Donald Trump wants to build a wall along the US-Mexico border. But whether you agree with his plan or not, America's already doing it. The wall just happens to be digital.
The idea for a brick-and-mortar wall with Mexico has gone through fluctuating degrees of popularity over the past few decades. But whenever the plan for a "real" wall loses steam, the so-called digital wall — a vast and comprehensive network of motion sensors and video cameras — becomes much more popular.
There's already high-tech surveillance of this kind on the border, but as NextGov reports, the US Department of Homeland Security announced yesterday that it will be focusing more resources on the digital wall in Arizona. Along with the Border Patrol, they will be putting $US145 million into the construction of six new towers and high-tech surveillance equipment that will dot the landscape between them.
The digital wall replaces the $US1 billion so-called Secure Border Initiative Network, conceived in 2005, which would have blanketed the entire southwest border with radar-equipped, camera-mounted towers. DHS abandoned the program in 2011, after realising contract specifications did not jive with the reality of the harsh southwest terrain. Cameras malfunctioned and radars in densely populated areas proved futile.
Politically speaking, Arizona has always been one of the the most enthusiastic states for a wall, whether virtual or real. The 387 miles of Arizona border with its southern neighbour has been America's most popular testing ground for high-tech surveillance. And given the political will present in Arizona, Homeland Security is content to spend hundreds of millions of dollars on sensors and cameras to watch that border.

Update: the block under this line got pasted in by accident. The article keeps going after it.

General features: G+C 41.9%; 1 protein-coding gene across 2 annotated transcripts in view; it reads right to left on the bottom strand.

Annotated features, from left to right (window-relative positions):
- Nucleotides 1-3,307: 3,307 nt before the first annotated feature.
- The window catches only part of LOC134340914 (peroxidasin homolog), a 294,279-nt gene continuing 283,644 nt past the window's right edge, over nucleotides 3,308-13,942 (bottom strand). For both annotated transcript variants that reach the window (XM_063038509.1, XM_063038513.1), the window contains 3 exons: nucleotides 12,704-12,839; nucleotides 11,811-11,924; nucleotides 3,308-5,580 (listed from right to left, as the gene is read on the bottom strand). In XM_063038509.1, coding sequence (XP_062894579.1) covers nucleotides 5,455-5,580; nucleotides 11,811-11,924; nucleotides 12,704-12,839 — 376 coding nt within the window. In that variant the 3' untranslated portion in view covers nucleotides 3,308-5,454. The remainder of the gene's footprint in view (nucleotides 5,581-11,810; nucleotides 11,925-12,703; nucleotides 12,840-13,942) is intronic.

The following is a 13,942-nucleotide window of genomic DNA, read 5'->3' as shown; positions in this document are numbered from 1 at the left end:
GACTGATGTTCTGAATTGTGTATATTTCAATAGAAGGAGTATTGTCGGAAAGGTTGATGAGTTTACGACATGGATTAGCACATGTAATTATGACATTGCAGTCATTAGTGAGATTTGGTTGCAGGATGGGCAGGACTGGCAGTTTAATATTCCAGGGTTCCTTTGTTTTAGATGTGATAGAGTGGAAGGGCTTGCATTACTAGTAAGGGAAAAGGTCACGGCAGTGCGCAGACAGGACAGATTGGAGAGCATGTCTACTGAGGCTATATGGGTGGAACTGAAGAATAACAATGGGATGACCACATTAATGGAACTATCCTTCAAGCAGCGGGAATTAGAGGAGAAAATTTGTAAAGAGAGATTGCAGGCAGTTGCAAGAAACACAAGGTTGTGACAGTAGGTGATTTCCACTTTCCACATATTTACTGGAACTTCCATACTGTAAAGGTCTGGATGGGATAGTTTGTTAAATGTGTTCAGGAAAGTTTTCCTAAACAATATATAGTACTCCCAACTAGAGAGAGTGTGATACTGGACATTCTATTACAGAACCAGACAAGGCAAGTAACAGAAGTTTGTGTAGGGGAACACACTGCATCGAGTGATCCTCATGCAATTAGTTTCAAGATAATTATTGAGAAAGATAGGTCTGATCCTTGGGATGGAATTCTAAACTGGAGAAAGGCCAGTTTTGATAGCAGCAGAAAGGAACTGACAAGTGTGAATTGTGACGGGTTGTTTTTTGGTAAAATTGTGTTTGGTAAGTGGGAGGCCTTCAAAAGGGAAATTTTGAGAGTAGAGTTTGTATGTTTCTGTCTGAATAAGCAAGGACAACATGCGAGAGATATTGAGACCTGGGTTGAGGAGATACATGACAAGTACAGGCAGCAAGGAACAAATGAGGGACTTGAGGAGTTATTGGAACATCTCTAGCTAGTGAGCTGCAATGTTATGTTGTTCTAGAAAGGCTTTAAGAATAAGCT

While Donald Trump is famous for saying that he'll make Mexico pay for the wall and build it, America's current plan for the virtual wall actually involves a different country altogether. Israel's Elbit Systems will be constructing the new system, which will be equipped with special surveillance tools, including ground sensors.
As NextGov explains:
The company, a subsidiary of Elbit Systems, Israel's largest publicly traded defence firm, won the Arizona tower contract in 2014. A DHS official Monday acknowledged the company's experience constructing sensor technology for a wall in the Palestinian West Bank factored into the decision to sign with Elbit. Also, the company's proposal was 75 per cent of the estimated expected costs, the official said.
"It is odd to go offshore for this work," Mark Amtower of Amtower & Co, a government contracting consulting firm, told Bloomberg back in 2014 when Elbit won the contract. "But in extraordinary circumstances, one really wants to employ the best.
The idea for a virtual fence along the US-Mexico border is far from new. In fact, relatively primitive sensors that were originally tested during the Vietnam War were brought back to the United States to detect drug smuggling across the US-Mexico border in the 1970s.
The new towers in Arizona will certainly be used to detect illicit drug trafficking. But for political purposes, it's safe to assume that references to "the wall" — virtual or brick — is all about keeping people out of the United States.
Picture: 2005 photo showing a Southern California monitoring station via AP Photo/Lenny Ignelzi